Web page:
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Glendale Plans for Year-Round Schools : Crowding: The school board asks administrators to begin planning schedules at some schools and warns that even this measure may not solve the problem.

March 22, 1990|LORI GRANGE | TIMES STAFF WRITER

As expected, the Glendale Board of Education this week asked district administrators to begin planning year-round class schedules for the district's most crowded schools, but said even that measure may be inadequate to accommodate a burgeoning student enrollment.

Recently revised estimates show that unless the district takes dramatic steps to ease school crowding, about 2,770 students could be "unhoused" within two years.

The board on Tuesday told administrators to begin designing calendars for a multitrack year-round system that is to be phased in by July, 1991, at the most severely overcrowded schools, including Marshall, Mann and Muir elementaries. Those plans, which should determine which schools will go year-round and when, will be reported to the board May 15.

The decision to go year-round was not surprising. Board members acknowledged months ago that year-round education was the most appealing of four strategies for coping with rising enrollments. Those options included changing boundaries, constructing more classrooms or schools or transferring sixth-graders from elementary schools to junior highs and ninth-graders to senior highs.

But the board was expected Tuesday to choose from among those options. Instead, it told administrators to explore all of them simultaneously--warning that overcrowding could soon be so severe that year-round education alone may not curb the problem.

"I'm very concerned that when we get year-round education, even that's not going to do it," said Jane Whitaker, the board's president. "I know we're going to be facing major problems" if enrollment continues to increase. "It's going to take a combination of options," she said.

Student enrollment has jumped 22% since 1985, mostly in southern Glendale's elementary schools. The student population, now about 24,400, is expected to grow about 5% a year and may reach 28,300 by 1992, officials predict.

Estimates of the number of future 'unhoused' students have risen in the last several weeks, from less than 2,500 to more than 2,700.

"I think you have to keep all your options open," board member Charles Whitesell said. "You have 26 schools with a lot of different requirements. What meets the needs of one may not meet the needs of all."

Only a small audience attended Tuesday's board meeting and no parents spoke to the board. But one parent afterward called the decision a "disgrace" and warned that he would move out of Glendale if his children's school--Balboa Elementary--adopted a year-round schedule.

School officials said they expect more questions from parents when the district begins implementing year-round calendars at specific schools.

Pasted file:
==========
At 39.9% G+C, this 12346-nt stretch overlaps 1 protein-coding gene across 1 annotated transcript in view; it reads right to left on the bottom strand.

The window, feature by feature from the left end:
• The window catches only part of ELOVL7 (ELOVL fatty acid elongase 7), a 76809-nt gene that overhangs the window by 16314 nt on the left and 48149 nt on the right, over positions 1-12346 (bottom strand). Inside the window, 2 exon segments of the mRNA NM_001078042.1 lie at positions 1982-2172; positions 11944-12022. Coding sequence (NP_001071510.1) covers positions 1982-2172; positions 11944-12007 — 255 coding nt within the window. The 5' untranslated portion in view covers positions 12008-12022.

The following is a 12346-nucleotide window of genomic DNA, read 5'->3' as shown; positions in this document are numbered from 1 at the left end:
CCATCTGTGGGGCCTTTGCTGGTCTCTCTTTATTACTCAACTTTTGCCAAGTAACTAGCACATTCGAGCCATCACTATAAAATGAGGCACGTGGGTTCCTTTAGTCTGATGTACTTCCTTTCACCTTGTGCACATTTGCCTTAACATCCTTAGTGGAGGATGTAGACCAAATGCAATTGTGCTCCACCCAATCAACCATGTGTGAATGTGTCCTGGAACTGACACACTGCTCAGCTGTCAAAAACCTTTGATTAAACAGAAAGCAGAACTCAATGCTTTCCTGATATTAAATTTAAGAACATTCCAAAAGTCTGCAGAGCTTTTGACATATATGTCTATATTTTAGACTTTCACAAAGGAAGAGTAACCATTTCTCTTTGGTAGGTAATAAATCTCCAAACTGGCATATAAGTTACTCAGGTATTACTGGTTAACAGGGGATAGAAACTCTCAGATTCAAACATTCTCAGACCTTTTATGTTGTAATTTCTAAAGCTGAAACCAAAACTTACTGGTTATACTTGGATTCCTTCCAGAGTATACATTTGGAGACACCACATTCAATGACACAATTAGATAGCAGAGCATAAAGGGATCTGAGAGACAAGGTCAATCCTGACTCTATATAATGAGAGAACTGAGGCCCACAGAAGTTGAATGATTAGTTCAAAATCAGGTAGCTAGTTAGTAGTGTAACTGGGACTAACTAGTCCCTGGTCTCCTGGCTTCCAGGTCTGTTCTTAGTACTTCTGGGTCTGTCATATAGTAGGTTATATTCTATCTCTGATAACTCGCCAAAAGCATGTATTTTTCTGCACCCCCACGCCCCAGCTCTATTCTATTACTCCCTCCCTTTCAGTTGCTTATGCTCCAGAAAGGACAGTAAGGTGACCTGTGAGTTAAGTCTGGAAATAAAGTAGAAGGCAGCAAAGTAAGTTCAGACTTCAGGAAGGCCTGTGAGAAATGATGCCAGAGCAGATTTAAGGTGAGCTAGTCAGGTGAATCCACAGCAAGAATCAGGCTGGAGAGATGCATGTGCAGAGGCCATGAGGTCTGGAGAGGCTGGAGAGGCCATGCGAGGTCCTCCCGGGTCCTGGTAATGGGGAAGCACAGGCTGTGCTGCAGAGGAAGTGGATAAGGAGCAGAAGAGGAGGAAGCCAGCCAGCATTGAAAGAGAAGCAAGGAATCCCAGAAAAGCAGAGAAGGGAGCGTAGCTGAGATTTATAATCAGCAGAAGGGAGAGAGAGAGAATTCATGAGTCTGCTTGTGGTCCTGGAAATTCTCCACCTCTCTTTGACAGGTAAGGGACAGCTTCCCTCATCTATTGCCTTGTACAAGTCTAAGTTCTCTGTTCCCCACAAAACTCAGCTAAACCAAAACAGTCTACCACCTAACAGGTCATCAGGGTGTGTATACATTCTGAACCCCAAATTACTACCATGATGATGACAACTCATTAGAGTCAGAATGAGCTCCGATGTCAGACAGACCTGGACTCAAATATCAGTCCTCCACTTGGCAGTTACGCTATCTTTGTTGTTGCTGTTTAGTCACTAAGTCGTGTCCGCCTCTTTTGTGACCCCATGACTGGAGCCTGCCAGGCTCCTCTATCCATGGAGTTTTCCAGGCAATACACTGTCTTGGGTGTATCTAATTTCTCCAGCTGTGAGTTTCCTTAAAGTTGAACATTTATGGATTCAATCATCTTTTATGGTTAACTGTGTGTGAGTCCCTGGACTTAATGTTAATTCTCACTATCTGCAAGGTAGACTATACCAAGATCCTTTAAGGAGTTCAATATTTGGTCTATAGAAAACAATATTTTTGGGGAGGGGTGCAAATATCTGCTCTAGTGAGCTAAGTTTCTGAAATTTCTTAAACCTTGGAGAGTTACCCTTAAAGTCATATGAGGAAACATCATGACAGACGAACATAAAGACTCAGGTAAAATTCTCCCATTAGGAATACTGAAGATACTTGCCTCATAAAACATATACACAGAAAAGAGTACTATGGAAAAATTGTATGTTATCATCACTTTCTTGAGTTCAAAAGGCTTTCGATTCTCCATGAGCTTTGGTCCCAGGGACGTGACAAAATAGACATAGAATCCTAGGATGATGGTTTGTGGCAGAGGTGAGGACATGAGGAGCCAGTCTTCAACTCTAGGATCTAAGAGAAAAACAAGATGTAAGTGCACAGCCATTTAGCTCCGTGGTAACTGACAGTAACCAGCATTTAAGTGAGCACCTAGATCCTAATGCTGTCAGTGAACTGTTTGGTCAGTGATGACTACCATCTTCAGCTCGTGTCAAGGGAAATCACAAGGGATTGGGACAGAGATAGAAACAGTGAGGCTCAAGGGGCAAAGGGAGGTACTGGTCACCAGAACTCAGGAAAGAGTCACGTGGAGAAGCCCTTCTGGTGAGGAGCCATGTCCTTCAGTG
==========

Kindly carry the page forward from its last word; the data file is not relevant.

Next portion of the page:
The board also approved three short-term measures to create more classroom space until the more permanent solutions are ready to take effect: using portable trailers as classrooms, busing new students to less-crowded schools and extending the school day at junior and senior highs.

The first two measures have been used extensively in southern Glendale schools and are expected to continue for at least a year. The third, adding early morning or late afternoon classes at junior and senior highs, will be used as a short-term measure only if necessary, board members said.

Board members said Tuesday that they believe the multitrack year-round system will allow schools to increase their capacity by 25%. Students will be divided into different "tracks" that attend class on a rotating basis, with one group on vacation while the other three groups are in school.

The board instructed administrators to develop options that would allow parents to have siblings attend school at the same time or who want to their children to attend school on the traditional schedule.

Officials have warned that garnering state funds to air-condition year-round classrooms for use during the may not be easy. Air-conditioning in five elementaries would cost at least $1 million, said David Kanthak, the district's assistant superintendent of business services.

The state has encouraged districts to go year-round by providing financial incentives, Kanthak said, but Glendale administrators are uncertain whether those funds will be available when they actually begin year-round schedules. Little state funding is available for construction of classrooms or new schools.

Financing the plan is not the board's only worry. Parents already have asked how child care, sports and extracurricular activities will be accommodated with divided student tracks. Board members have said that cooperation by community and youth groups is essential if year-round schools are to work, but some groups, such as the YMCA, are among those who have spoken against the move.

"The price we're paying as a total community has to be assessed," said Carl Meseck, general manager of the YMCA on Louise Street, which operates the summer Camp Fox on Catalina Island.

But city parks and recreation officials said they may expand their after-school and vacation-time programs to accommodate the year-round system.

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